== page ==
London - He may be a Springbok hooker himself, but Schalk Brits is glad
suggestions that English Premiership side Saracens are a kind of South
African outpost in Europe are starting to fade.
This weekend will see the London club face Paris's Racing 92 in the European Champions Cup final in Lyon.
Saracens' starting side for the showpiece match is likely to feature
six members of the England squad that won this season's Six Nations with
a grand slam - Alex Goode, Owen Farrell, Billy and Mako Vunipola,
George Kruis and Maro Itoje.
It's a far cry from the club Brits joined in 2009, when he was one of
several South African players in a squad coached by Brendan Venter, the
former Springbok centre.
That November a drop goal by Derick Hougaard, another South African
or 'Saffa' as they are nicknamed, gave Saracens a one-point win over the
Springboks at Wembley.
After years of being bankrolled solely in the professional era by
wealthy British businessman Nigel Wray, South African billionaire Johann
Rupert took a 50 percent stake in a Saracens side whose then chief
executive, Edward Griffiths, had made his name helping organise the 1995
World Cup in South Africa.
"When I arrived here they said there were a lot of Saffas (South
Africans) at the club, but the essence way back then was always to make
it a feeding ground for English players to come through," Brits told AFP
in an interview at Saracens' training ground.
"Yes we want expats but they must help the Owens (Farrells) and Jamie
Georges to come through. It's great to see what the academy has done."
The early days of professionalism saw Saracens sign a host of
international stars, including South Africa's 1995 World Cup-winning
captain Francois Pienaar and Australia great Michael Lynagh.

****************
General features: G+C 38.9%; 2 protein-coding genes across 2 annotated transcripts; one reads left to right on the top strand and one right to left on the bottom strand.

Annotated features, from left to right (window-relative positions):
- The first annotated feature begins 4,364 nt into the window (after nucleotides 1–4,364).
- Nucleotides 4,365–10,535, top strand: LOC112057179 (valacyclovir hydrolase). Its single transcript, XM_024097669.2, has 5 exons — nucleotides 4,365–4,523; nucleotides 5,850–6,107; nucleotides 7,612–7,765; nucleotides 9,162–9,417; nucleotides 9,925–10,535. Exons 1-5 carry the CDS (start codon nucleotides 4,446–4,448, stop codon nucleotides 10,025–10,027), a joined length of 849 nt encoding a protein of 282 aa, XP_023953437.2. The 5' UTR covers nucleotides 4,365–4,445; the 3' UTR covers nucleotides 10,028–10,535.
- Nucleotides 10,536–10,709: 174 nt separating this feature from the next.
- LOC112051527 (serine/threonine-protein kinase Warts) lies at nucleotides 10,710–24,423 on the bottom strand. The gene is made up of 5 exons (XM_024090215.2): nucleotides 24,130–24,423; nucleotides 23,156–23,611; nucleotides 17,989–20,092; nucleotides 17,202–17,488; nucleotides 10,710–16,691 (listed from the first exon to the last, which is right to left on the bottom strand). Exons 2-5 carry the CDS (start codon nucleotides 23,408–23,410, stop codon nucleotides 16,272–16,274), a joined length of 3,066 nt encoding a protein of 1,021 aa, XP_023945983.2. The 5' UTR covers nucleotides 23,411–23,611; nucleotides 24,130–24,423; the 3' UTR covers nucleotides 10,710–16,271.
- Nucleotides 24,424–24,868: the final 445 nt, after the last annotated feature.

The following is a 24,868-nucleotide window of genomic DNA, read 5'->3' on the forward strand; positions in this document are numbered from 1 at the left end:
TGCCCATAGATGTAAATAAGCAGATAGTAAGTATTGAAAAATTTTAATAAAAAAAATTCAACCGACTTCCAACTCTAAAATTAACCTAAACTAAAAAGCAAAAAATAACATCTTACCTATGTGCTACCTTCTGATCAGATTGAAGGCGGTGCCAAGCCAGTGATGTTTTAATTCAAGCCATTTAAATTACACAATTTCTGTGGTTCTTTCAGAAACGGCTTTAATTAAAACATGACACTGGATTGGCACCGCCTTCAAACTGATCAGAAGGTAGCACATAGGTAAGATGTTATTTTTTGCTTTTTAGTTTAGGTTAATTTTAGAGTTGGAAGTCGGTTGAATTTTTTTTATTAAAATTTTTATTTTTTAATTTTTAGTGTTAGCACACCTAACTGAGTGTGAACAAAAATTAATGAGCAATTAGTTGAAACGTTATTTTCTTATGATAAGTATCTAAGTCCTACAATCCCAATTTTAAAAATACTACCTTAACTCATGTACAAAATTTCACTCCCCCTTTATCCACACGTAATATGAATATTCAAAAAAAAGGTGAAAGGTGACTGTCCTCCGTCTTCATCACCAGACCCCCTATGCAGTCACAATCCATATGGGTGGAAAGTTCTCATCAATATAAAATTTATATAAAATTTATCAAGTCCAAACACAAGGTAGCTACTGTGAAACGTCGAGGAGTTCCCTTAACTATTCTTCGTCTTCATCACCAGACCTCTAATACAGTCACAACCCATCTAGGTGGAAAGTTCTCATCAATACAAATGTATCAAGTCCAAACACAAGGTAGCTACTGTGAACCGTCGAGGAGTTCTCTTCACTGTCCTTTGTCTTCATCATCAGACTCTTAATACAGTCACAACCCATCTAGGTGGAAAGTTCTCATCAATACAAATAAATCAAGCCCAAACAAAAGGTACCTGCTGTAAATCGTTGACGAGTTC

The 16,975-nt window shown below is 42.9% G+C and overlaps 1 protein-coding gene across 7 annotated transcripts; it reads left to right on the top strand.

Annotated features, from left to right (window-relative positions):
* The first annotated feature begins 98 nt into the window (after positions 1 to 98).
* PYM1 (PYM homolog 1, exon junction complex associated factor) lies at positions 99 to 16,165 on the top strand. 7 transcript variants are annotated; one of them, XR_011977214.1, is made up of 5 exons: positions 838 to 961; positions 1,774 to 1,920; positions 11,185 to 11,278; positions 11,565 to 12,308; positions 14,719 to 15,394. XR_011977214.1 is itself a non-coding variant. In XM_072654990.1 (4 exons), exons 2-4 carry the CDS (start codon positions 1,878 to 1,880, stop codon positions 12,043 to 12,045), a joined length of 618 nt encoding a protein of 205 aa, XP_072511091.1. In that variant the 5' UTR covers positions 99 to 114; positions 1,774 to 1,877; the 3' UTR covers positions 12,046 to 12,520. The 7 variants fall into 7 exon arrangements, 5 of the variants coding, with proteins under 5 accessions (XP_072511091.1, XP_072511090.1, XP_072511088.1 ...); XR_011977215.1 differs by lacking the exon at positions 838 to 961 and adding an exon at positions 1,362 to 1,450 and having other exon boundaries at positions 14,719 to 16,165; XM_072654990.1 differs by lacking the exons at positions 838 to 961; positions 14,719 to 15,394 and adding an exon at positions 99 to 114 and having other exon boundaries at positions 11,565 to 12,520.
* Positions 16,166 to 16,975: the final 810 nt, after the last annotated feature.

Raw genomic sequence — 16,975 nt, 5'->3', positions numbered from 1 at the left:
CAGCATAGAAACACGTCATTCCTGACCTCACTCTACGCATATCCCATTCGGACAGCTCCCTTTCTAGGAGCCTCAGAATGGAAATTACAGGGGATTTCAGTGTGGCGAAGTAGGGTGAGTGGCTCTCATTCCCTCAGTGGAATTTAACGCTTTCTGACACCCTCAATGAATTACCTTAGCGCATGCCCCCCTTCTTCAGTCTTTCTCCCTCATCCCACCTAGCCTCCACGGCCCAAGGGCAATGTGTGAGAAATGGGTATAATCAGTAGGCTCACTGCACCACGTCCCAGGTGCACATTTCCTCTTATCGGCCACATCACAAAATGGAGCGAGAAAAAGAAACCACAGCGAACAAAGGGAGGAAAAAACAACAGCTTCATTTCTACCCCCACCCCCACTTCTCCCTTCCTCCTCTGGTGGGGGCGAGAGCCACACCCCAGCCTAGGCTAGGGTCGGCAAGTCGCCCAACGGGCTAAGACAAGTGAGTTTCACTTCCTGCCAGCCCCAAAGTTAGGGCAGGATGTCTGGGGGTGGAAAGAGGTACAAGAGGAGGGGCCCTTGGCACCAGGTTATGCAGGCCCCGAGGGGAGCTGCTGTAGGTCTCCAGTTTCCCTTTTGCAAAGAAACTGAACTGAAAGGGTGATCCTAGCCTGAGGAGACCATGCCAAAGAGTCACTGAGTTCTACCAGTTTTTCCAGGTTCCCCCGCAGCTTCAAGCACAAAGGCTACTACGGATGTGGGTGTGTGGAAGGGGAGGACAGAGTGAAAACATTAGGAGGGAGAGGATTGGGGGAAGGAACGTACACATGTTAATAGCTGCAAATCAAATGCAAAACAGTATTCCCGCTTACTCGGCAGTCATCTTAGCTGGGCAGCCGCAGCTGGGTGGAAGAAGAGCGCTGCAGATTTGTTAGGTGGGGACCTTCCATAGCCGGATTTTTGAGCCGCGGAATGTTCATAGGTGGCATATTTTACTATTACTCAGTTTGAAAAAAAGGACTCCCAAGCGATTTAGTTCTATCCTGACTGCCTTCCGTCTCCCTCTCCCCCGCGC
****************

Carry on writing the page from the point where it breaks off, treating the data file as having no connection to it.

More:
As the years rolled on, they became increasingly known for
high-profile signings such as former New Zealand scrum-half Justin
Marshall, while at the same time not winning major trophies.
But 2011 saw Saracens win the
Premiership title, a feat they repeated last season, although 2014 ended
in the double disappointment of losing both the European and
Premiership finals for a side, as they are now, coached by former
Ireland centre Mark McCall.
"We are not liked much because, most of the time, people don't
understand or like the way we do things," said the 34-year-old Brits,
who has started in 96 of his 120 senior matches for Saracens.
"I don't think the opposition like it when we go on trips, have fun and are still successful."
He added: "I read a couple of articles saying that at one time they
wanted to make Saracens a South African side in London. Before that, it
was seen as a club that buys players and they don't really perform.
"But since Brendan (Venter) changed the culture of the club, it has been successful."
Two years ago, Saracens suffered a comprehensive 23-6 European Cup
final defeat by a Toulon side boasting the likes of England great Jonny
Wilkinson and Australia's Matt Giteau.
"In 2014, we were bit like a deer in the headlights," said Brits.
"But I think we've developed, it's two years later and the boys have
learnt a lot.
"To play in any final is really sweet... The whole team feels the same, I'm raring to go."